Will LTE Broadcast disrupt current content delivery paradigms?

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Usually in this space, we inform you of some new technological development, supplemented by some succinct and insightful analysis.

Well, anyone who tells you they know how LTE Broadcast will affect the cellular business, the content streaming business, the broadcast television business or any wireless content delivery business either doesn’t know what they’re talking about or is simply in love with hearing the sound of their own opinionated pontification.

So let me tell you how LTE Broadcast will affect… lots of content delivery stuff. Or, perhaps I should tell you what LTE Broadcast is, which should set your minds whirling with the implications.

In a nutshell, LTE Broadcast allows cellular carriers to designate specific frequencies to push out content in a broadcast or multicast mode (as opposed to a unicast mode). For instance, Verizon could live stream a special event, such as the Super Bowl, for consumers to watch on their compatible smartphones and tablets.

In fact, that’s exactly what Verizon did a couple of months back in the first public demonstration of LTE Broadcast in the U.S. In Europe, Vodafone conducted a similar LTE Broadcast broadcast of a football game (soccer to us Americans) in late February.

There are multiple technological and business advantages to LTE Broadcast. First, it clears out the increasing clogs caused by heavy video streaming. According to Cisco, global video traffic will account for 69 percent of all Internet traffic by 2018. Also by 2018, according to a fascinating white paper from leading LTE Broadcast developer Ericsson, mobile data subscriptions are due to nearly double to 4.2 billion and mobile data traffic could rise 12-fold.

By sequestering specific spectrum and broadcasting select content, there can be some relief on overcrowded mobile networks.

LTE Broadcast also allows companies to send out hefty OS updates to devices, not only for consumer device (i.e. iOS and Android), but to infrastructure such as vending machines or other equipment. Since cellular networks are broken down into cells (duh), LTE Broadcast can be used to “narrowcast” by not only time but geography as well.

On the business side – Jiminy Crickets, there are many possibilities. Although companies that are making the LTE-Advanced (LTE-A) equipment, like Ericsson, are quicker to point to applications such as digital signage, TV-via-cellular broadcast is a popular service to ponder.

LTE Broadcast technology

What’s so great about LTE Broadcast’s future? Well, I’ll tell ya.

The inclusion of dedicated tuners and antennas in devices like smartphones and tablets has had little success beyond the 1-seg service in Japan, and so many crystal-ball gazers see LTE-A as a viable option to broadcasting certain TV content to a mobile device. Much of the underlying technologies have been developed and are currently being tested. So far, successful tests have occurred only in stadium settings.

LTE Broadcast’s three core technologies are:

• eMBMS (enhanced Multimedia Broadcast Multicast Services), an enhanced version of what already exists within the current 3G standard and as a feature within LTE;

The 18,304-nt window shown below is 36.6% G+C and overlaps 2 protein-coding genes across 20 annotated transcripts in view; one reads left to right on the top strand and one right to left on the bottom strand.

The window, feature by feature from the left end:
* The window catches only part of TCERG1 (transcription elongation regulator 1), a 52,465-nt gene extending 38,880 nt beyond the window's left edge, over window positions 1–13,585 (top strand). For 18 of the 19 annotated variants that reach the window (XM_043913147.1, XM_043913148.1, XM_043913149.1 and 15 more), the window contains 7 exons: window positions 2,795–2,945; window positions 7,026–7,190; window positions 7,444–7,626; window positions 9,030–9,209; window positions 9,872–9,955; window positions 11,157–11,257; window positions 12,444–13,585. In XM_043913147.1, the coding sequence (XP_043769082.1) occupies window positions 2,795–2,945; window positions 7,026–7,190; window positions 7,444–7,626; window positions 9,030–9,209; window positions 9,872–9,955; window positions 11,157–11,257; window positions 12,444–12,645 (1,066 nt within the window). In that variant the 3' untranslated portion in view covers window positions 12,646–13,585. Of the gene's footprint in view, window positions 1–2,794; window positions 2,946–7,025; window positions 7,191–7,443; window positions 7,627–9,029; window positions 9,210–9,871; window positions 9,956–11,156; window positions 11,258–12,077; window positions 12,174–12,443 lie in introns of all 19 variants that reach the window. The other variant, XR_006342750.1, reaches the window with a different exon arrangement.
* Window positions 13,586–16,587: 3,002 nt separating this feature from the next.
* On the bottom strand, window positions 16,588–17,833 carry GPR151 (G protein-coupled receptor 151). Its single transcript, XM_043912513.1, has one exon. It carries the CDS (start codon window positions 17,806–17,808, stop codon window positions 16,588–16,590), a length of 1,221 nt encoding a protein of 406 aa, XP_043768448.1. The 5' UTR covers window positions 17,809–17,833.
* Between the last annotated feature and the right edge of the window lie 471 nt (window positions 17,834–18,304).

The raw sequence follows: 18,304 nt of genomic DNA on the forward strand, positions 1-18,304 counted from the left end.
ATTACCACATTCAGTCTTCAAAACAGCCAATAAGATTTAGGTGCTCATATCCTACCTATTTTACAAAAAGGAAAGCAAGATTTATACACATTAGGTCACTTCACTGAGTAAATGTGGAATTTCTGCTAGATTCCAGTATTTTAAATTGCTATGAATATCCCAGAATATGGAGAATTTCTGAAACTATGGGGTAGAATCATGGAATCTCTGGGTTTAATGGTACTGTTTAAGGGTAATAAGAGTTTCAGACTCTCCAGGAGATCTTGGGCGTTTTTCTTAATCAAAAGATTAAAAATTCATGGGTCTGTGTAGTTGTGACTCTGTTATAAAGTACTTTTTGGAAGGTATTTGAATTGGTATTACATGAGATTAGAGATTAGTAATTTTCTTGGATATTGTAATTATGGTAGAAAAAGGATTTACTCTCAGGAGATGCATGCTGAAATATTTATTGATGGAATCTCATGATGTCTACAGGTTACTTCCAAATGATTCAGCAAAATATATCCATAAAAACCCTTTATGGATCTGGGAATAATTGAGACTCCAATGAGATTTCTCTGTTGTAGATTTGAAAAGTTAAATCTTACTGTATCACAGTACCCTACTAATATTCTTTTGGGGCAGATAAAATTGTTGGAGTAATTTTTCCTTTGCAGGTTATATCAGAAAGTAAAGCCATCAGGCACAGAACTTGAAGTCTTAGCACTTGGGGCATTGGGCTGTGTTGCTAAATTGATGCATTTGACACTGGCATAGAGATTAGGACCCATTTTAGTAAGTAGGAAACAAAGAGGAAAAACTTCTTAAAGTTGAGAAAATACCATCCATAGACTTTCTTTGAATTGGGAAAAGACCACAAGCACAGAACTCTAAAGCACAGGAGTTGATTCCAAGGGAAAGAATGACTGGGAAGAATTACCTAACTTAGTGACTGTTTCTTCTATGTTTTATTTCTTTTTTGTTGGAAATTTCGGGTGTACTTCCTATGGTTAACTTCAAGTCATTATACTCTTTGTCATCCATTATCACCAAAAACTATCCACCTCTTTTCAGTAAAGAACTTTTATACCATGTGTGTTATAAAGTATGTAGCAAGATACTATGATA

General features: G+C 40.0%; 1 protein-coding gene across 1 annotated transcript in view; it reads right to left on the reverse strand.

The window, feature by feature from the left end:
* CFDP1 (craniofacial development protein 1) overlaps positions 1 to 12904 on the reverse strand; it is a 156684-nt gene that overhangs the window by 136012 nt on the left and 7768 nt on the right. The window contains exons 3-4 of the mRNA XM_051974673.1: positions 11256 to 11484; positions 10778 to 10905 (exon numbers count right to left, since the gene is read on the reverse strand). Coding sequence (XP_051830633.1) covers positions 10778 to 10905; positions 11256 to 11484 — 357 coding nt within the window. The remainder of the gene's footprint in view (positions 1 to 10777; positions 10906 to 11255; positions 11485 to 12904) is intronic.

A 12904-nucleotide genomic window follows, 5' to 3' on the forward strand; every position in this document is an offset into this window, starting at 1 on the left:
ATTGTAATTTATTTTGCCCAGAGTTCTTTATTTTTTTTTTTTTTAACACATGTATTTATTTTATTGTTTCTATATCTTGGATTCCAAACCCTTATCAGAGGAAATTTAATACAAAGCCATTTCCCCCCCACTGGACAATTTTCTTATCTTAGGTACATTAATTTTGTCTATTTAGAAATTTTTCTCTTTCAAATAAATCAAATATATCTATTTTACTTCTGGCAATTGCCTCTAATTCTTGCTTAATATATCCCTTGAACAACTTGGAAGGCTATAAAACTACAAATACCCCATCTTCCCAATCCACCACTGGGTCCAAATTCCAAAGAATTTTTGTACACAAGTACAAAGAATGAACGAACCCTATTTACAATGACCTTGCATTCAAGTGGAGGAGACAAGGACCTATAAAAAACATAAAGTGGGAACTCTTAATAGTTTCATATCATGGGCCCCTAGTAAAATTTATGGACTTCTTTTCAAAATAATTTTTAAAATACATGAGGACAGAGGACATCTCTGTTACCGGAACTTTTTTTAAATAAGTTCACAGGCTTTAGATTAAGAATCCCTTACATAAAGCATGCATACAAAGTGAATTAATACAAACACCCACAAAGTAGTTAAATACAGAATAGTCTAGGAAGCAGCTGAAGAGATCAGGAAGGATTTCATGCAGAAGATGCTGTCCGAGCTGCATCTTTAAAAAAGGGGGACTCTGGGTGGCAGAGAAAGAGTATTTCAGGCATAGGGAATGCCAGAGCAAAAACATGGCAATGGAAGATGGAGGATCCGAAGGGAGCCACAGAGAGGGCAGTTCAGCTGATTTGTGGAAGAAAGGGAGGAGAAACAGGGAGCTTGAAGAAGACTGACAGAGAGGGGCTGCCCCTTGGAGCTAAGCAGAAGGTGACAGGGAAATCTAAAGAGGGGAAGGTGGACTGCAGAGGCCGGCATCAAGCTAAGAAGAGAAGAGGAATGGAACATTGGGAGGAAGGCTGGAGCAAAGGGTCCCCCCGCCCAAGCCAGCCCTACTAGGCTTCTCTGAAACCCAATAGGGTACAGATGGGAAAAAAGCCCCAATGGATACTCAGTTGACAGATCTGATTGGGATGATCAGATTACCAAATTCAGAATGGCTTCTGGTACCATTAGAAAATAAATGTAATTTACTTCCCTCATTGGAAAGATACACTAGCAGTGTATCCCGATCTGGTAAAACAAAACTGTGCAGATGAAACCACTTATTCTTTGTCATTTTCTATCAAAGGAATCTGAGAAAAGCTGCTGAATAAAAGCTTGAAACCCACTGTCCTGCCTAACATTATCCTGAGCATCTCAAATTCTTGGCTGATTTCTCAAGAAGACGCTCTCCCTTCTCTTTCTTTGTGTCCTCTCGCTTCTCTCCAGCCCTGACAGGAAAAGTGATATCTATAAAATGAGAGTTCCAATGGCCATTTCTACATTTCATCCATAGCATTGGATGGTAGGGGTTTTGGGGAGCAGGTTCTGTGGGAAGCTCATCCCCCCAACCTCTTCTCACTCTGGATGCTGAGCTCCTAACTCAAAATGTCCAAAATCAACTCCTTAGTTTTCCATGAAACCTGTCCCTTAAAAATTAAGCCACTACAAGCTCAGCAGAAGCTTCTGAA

• HEVC H.265 video compression, which, admittedly, isn’t included in any new smartphones yet (hopefully, maybe, it will be included in one or both of the two rumored upcoming iPhone 6 models), although Google is pushing its own royalty-free VP9 compression standard as an alternative.

• MPEG-Dash, the streaming-over-Internet streaming protocol, which is already supported within Android KitKat 4.4, although Apple requires its own HLS (HTTP Live Streaming) protocol.

While not required, LTE Broadcast is likely to be rolled out part-and-parcel with LTE Advanced, which promises download speeds of up to 10 times faster than current LTE when rolled out later this year (we hope). Both LTE Advanced and LTE Broadcast require whole new chipsets – primarily the next-gen Qualcomm Snapdragon 805 matched with the Gobi 9×25 modem – along with access to wider and more plentiful carrier-aggregated LTE-A frequencies.

But these soon-to-be smartphone capabilities will become the new smartphone normal in a year or so from now, paving the way for a critical mass of LTE Broadcast-capable devices.

LTE Broadcast possibilities

There have been no official carrier announcements for LTE Broadcast services so we can only imagine potential services. Possibilities include sports, special event streaming, or LTE Broadcast-only pay-per-view concerts, or maybe new season debuts of hit TV shows that are owned by companies willing to go out on a limb with new distribution partners.

But it’s easy to imagine carriers and cable concerns such as Verizon FiOS and AT&T U-verse to see LTE Broadcast as a new way for customers to access content (and charging them through the nose for the pleasure), or carriers partnering with content creators for special download distribution deals.

That’s the low hanging, no-imagination impact analysis of LTE Broadcast’s potential. LTE Broadcast is such an intriguing concept, but it’s impossible to tell this far out what kind of disrupting influence it could have. What we do know is how new technologies generate their own fresh models and paradigms.

Is the technology ready for large-scale broadcasting of video?

Can LTE Broadcast create a whole new content distribution model that will disrupt the current content delivery ecosystems?  Will content owners add cellular distribution?

Will carriers provide consumers with the LTE Broadcast version of public access channels?

Will consumers opt to switch from a wired or satellite provider and just watch LTE Broadcast broadcasts?

We’ll have at least a year of carrier trials and LTE Advanced-compatible phones coming to market while we ponder the future wonder of LTE Broadcast.

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